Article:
First, we need to define "help" and what exactly the need is. But who diagnoses the situation, the need and the right help? This creates an imbalance of power between the "superior experts from the West" and the "retrograde needy from the developing country". Another point of criticism of the term "help" is the bias that this implies. However, in Voluntourism, as opposed to longer deployments abroad where a very selfish component affects the decision to volunteer, will not be an issue. Even if the people visited can learn something from the volunteers (this requires a certain training or experience in a particular area), whether they are implemented and especially if they are at all useful for the organization in a completely different context, remains doubtful. But the main argument against this implied unconditional altruism and the "helper" is the knowledge and experiences that the volunteers gain from their project and this often significantly outweighs what remains after their return.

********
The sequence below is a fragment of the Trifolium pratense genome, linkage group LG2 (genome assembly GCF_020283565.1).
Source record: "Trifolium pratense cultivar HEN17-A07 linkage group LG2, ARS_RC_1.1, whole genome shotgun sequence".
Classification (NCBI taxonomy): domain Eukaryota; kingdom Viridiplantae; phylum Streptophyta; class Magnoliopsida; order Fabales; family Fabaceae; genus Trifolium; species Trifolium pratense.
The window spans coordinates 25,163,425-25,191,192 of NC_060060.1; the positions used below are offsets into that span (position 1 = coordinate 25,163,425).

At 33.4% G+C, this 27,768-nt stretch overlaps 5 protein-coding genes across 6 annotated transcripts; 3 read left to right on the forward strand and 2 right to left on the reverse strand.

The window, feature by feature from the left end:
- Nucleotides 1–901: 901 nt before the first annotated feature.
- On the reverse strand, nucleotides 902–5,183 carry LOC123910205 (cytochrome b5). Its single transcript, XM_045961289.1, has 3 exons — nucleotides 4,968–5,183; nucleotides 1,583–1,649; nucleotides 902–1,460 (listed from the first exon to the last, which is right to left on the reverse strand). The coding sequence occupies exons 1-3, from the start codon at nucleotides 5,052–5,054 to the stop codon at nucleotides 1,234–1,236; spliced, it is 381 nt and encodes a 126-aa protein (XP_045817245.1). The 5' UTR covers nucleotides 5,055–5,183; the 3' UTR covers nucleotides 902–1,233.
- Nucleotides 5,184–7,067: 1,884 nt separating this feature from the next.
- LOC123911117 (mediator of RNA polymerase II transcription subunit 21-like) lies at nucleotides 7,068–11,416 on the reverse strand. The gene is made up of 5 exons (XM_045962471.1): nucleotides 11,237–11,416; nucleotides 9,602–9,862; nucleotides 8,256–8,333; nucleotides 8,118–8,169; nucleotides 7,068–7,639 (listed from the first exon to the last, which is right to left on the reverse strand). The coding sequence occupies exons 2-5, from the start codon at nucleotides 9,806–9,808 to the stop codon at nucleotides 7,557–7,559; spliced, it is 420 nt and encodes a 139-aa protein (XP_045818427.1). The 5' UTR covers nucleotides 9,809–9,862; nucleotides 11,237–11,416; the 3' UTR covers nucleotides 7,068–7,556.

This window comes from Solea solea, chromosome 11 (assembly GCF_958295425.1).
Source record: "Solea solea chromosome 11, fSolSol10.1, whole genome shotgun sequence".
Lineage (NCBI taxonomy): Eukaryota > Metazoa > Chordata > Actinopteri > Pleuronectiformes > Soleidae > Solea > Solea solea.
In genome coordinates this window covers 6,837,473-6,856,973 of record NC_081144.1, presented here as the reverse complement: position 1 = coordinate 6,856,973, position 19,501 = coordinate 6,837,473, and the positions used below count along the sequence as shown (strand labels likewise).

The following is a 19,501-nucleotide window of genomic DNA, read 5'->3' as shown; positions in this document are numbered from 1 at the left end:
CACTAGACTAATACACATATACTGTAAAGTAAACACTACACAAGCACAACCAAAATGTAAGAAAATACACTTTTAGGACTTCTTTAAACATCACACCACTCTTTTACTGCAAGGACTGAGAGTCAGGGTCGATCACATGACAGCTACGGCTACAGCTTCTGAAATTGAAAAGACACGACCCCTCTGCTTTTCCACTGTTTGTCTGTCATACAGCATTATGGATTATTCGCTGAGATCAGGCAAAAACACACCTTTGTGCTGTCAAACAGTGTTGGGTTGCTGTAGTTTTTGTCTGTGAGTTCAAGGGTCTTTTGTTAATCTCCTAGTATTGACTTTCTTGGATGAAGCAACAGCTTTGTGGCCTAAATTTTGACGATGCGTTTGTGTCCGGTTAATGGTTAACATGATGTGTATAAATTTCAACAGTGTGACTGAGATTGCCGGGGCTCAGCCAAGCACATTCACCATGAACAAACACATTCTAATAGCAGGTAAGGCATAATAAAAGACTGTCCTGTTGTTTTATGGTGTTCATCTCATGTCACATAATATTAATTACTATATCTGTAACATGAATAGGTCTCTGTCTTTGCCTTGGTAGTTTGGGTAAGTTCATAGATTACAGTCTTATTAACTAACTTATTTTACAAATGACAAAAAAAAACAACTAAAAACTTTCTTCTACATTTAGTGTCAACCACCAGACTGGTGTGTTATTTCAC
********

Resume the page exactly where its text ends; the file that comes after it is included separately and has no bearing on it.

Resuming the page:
So Voluntourism, in terms of "giving", automatically causes negative images of young, adventurous tourists from Europe, traveling in a developing country to contribute something for the poorest of the poor , and also enjoy holiday activities for a few days and thus easing their conscience. By taking these forms of travel, however, under the rubric of "cultural exchange" and meeting the people of the host country at eye level, knowing what you can learn from all of them, has attained this novel, often criticized terminus of Voluntourism, a whole new connotation.